AMEC is a good company with high standards, so it is not surprising that Transco should have taken it on to do work in Bury St Edmunds.
Roadworks are never popular and there will always be people out there willing to criticise - even more so when there are trees involved.
Amec's environmental reputation must therefore have been a contributory factor to the company's success in landing the contract for pipe repairs in this medieval cathedral town.
It was all the more surprising, then, when Suffolk County Council found that a digger bucket had sliced through the roots of a line of trees, causing so much damage that work had to be halted and four 30-yearold whitebeams cut down because they posed a danger to the public.
On closer examination it seems likely there will be further casualties, for it is fairly certain that a further nine whitebeams, maples and ashes will have to come down.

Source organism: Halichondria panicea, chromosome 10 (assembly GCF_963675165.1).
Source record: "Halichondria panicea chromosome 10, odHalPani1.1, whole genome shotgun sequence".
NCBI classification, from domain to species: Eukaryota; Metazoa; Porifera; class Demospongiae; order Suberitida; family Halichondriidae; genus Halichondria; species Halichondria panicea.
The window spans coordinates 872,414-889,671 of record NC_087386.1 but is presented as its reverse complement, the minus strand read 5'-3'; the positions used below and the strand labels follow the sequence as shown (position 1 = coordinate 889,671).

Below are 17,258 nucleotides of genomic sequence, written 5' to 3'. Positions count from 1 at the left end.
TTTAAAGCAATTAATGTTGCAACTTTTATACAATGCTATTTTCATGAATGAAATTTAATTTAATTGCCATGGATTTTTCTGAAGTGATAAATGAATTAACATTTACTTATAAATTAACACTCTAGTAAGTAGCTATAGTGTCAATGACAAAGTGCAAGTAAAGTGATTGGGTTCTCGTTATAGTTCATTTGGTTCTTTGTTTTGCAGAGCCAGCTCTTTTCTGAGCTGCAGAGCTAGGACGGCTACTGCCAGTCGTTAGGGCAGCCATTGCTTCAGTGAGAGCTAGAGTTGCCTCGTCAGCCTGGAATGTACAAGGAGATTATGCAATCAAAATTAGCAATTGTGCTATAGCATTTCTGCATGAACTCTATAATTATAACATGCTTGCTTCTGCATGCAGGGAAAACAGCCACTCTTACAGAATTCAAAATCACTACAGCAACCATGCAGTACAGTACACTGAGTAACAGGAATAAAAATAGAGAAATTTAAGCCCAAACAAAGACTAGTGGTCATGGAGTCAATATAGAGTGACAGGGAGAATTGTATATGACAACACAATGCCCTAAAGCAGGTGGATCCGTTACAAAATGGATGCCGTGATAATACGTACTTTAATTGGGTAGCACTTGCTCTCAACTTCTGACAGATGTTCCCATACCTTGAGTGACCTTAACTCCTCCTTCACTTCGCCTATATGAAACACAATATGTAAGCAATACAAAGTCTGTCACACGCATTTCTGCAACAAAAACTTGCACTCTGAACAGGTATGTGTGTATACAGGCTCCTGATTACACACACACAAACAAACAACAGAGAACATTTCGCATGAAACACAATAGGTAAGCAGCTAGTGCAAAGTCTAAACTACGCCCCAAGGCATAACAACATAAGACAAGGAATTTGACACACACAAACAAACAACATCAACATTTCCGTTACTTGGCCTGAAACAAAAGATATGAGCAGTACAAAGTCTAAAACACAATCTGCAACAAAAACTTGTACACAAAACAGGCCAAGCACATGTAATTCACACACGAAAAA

Not surprisingly, the locals are furious and the district and county councils are very angry too. For a town that is proud of its planting, to lose mature trees is particularly galling and Amec has certainly not heard the last of this episode. For the rest of us, it just reminds everyone how easy it is to make such mistakes and how long-lasting the damage can be.
The sensitivities that surround urban trees have been real impediments to the activities of the cable companies and this latest episode will only serve to heighten the fears of campaigners.
Amec should come clean about what happened so that it can learn the lessons quickly and share them with its competitors too.
The whole industry suffers if people believe that the industry leaders can't be trusted.